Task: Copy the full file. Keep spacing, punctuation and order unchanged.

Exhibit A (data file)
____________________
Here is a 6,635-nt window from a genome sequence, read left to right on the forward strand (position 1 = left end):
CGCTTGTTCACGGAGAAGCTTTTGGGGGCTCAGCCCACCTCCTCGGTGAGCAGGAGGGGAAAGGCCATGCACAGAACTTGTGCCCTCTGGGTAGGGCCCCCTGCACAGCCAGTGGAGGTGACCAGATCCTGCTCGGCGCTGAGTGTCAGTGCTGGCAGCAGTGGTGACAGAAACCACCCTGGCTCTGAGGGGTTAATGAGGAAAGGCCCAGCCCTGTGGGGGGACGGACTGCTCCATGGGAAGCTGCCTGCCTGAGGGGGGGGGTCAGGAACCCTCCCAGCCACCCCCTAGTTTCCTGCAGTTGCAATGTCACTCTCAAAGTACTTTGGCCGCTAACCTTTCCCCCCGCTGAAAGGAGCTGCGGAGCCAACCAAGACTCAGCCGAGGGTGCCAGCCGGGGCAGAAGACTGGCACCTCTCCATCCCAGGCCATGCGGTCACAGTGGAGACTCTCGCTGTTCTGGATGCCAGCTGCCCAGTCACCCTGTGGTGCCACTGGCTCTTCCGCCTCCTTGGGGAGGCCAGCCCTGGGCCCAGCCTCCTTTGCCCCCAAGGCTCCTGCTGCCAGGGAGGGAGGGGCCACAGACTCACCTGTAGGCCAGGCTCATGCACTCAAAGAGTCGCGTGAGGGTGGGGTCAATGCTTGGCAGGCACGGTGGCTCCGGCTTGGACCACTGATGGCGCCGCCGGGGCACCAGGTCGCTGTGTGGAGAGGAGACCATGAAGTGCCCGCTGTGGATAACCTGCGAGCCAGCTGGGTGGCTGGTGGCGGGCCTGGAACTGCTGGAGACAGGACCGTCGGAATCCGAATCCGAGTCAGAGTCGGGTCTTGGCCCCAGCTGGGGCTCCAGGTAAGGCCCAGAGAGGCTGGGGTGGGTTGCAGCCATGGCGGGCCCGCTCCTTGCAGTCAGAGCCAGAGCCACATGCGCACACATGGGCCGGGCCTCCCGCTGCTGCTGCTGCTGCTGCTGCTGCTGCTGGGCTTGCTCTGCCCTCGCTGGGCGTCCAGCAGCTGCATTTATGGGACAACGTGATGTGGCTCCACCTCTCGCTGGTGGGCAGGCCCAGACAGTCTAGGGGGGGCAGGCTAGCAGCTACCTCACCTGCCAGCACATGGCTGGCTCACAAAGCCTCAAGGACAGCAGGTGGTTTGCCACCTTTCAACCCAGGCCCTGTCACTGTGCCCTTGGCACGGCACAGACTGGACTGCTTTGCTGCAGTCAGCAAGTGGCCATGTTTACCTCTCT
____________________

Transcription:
Here is a 6,635-nt window from a genome sequence, read left to right on the forward strand (position 1 = left end):
CGCTTGTTCACGGAGAAGCTTTTGGGGGCTCAGCCCACCTCCTCGGTGAGCAGGAGGGGAAAGGCCATGCACAGAACTTGTGCCCTCTGGGTAGGGCCCCCTGCACAGCCAGTGGAGGTGACCAGATCCTGCTCGGCGCTGAGTGTCAGTGCTGGCAGCAGTGGTGACAGAAACCACCCTGGCTCTGAGGGGTTAATGAGGAAAGGCCCAGCCCTGTGGGGGGACGGACTGCTCCATGGGAAGCTGCCTGCCTGAGGGGGGGGGTCAGGAACCCTCCCAGCCACCCCCTAGTTTCCTGCAGTTGCAATGTCACTCTCAAAGTACTTTGGCCGCTAACCTTTCCCCCCGCTGAAAGGAGCTGCGGAGCCAACCAAGACTCAGCCGAGGGTGCCAGCCGGGGCAGAAGACTGGCACCTCTCCATCCCAGGCCATGCGGTCACAGTGGAGACTCTCGCTGTTCTGGATGCCAGCTGCCCAGTCACCCTGTGGTGCCACTGGCTCTTCCGCCTCCTTGGGGAGGCCAGCCCTGGGCCCAGCCTCCTTTGCCCCCAAGGCTCCTGCTGCCAGGGAGGGAGGGGCCACAGACTCACCTGTAGGCCAGGCTCATGCACTCAAAGAGTCGCGTGAGGGTGGGGTCAATGCTTGGCAGGCACGGTGGCTCCGGCTTGGACCACTGATGGCGCCGCCGGGGCACCAGGTCGCTGTGTGGAGAGGAGACCATGAAGTGCCCGCTGTGGATAACCTGCGAGCCAGCTGGGTGGCTGGTGGCGGGCCTGGAACTGCTGGAGACAGGACCGTCGGAATCCGAATCCGAGTCAGAGTCGGGTCTTGGCCCCAGCTGGGGCTCCAGGTAAGGCCCAGAGAGGCTGGGGTGGGTTGCAGCCATGGCGGGCCCGCTCCTTGCAGTCAGAGCCAGAGCCACATGCGCACACATGGGCCGGGCCTCCCGCTGCTGCTGCTGCTGCTGCTGCTGCTGCTGGGCTTGCTCTGCCCTCGCTGGGCGTCCAGCAGCTGCATTTATGGGACAACGTGATGTGGCTCCACCTCTCGCTGGTGGGCAGGCCCAGACAGTCTAGGGGGGGCAGGCTAGCAGCTACCTCACCTGCCAGCACATGGCTGGCTCACAAAGCCTCAAGGACAGCAGGTGGTTTGCCACCTTTCAACCCAGGCCCTGTCACTGTGCCCTTGGCACGGCACAGACTGGACTGCTTTGCTGCAGTCAGCAAGTGGCCATGTTTACCTCTCT